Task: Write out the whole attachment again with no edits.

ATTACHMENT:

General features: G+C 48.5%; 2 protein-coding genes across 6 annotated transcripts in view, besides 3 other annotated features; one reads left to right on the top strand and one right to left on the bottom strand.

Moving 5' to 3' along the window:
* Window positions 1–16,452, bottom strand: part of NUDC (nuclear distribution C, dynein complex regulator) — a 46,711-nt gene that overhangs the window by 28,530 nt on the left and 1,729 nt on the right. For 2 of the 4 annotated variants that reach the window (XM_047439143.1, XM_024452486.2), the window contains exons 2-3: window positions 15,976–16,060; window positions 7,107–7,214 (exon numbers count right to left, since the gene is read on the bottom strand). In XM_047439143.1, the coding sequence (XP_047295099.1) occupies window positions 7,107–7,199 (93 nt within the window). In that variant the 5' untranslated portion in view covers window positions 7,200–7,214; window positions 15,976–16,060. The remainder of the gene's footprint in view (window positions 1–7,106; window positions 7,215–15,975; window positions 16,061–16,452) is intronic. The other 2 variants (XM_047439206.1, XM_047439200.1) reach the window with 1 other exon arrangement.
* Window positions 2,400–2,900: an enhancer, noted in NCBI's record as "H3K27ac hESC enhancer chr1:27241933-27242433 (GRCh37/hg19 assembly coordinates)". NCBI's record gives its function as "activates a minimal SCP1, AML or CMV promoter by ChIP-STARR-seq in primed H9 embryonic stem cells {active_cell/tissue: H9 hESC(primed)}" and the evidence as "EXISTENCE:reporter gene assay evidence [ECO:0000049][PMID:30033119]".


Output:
General features: G+C 48.5%; 2 protein-coding genes across 6 annotated transcripts in view, besides 3 other annotated features; one reads left to right on the top strand and one right to left on the bottom strand.

Moving 5' to 3' along the window:
* Window positions 1–16,452, bottom strand: part of NUDC (nuclear distribution C, dynein complex regulator) — a 46,711-nt gene that overhangs the window by 28,530 nt on the left and 1,729 nt on the right. For 2 of the 4 annotated variants that reach the window (XM_047439143.1, XM_024452486.2), the window contains exons 2-3: window positions 15,976–16,060; window positions 7,107–7,214 (exon numbers count right to left, since the gene is read on the bottom strand). In XM_047439143.1, the coding sequence (XP_047295099.1) occupies window positions 7,107–7,199 (93 nt within the window). In that variant the 5' untranslated portion in view covers window positions 7,200–7,214; window positions 15,976–16,060. The remainder of the gene's footprint in view (window positions 1–7,106; window positions 7,215–15,975; window positions 16,061–16,452) is intronic. The other 2 variants (XM_047439206.1, XM_047439200.1) reach the window with 1 other exon arrangement.
* Window positions 2,400–2,900: an enhancer, noted in NCBI's record as "H3K27ac hESC enhancer chr1:27241933-27242433 (GRCh37/hg19 assembly coordinates)". NCBI's record gives its function as "activates a minimal SCP1, AML or CMV promoter by ChIP-STARR-seq in primed H9 embryonic stem cells {active_cell/tissue: H9 hESC(primed)}" and the evidence as "EXISTENCE:reporter gene assay evidence [ECO:0000049][PMID:30033119]".